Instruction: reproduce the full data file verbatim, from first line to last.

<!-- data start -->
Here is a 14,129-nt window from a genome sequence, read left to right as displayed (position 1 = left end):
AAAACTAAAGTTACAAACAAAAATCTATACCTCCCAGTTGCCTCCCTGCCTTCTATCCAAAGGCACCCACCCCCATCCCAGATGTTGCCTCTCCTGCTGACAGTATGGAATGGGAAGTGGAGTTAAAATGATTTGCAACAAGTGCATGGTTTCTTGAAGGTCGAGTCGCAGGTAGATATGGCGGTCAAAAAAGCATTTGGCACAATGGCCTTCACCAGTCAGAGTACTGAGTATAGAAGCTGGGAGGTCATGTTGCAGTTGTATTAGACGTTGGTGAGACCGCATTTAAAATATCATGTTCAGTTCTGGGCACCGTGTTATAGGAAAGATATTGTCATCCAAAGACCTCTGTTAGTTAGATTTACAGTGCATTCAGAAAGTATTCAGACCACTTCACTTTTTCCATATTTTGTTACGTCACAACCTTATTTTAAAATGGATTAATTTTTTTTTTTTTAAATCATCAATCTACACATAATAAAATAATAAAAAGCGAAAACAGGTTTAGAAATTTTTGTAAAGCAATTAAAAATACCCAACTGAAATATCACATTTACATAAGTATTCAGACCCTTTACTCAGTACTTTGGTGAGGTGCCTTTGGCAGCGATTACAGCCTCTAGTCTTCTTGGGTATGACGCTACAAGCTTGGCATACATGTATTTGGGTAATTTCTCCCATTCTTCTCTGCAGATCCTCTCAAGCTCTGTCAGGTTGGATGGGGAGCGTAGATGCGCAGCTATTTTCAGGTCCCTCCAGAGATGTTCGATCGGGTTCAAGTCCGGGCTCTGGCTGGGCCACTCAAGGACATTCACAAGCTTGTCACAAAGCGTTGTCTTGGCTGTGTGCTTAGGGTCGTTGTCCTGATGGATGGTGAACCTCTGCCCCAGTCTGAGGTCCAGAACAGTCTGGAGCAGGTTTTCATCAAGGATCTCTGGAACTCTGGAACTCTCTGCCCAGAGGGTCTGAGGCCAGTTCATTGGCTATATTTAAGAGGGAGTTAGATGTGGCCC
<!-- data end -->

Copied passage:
Here is a 14,129-nt window from a genome sequence, read left to right as displayed (position 1 = left end):
AAAACTAAAGTTACAAACAAAAATCTATACCTCCCAGTTGCCTCCCTGCCTTCTATCCAAAGGCACCCACCCCCATCCCAGATGTTGCCTCTCCTGCTGACAGTATGGAATGGGAAGTGGAGTTAAAATGATTTGCAACAAGTGCATGGTTTCTTGAAGGTCGAGTCGCAGGTAGATATGGCGGTCAAAAAAGCATTTGGCACAATGGCCTTCACCAGTCAGAGTACTGAGTATAGAAGCTGGGAGGTCATGTTGCAGTTGTATTAGACGTTGGTGAGACCGCATTTAAAATATCATGTTCAGTTCTGGGCACCGTGTTATAGGAAAGATATTGTCATCCAAAGACCTCTGTTAGTTAGATTTACAGTGCATTCAGAAAGTATTCAGACCACTTCACTTTTTCCATATTTTGTTACGTCACAACCTTATTTTAAAATGGATTAATTTTTTTTTTTTTAAATCATCAATCTACACATAATAAAATAATAAAAAGCGAAAACAGGTTTAGAAATTTTTGTAAAGCAATTAAAAATACCCAACTGAAATATCACATTTACATAAGTATTCAGACCCTTTACTCAGTACTTTGGTGAGGTGCCTTTGGCAGCGATTACAGCCTCTAGTCTTCTTGGGTATGACGCTACAAGCTTGGCATACATGTATTTGGGTAATTTCTCCCATTCTTCTCTGCAGATCCTCTCAAGCTCTGTCAGGTTGGATGGGGAGCGTAGATGCGCAGCTATTTTCAGGTCCCTCCAGAGATGTTCGATCGGGTTCAAGTCCGGGCTCTGGCTGGGCCACTCAAGGACATTCACAAGCTTGTCACAAAGCGTTGTCTTGGCTGTGTGCTTAGGGTCGTTGTCCTGATGGATGGTGAACCTCTGCCCCAGTCTGAGGTCCAGAACAGTCTGGAGCAGGTTTTCATCAAGGATCTCTGGAACTCTGGAACTCTCTGCCCAGAGGGTCTGAGGCCAGTTCATTGGCTATATTTAAGAGGGAGTTAGATGTGGCCC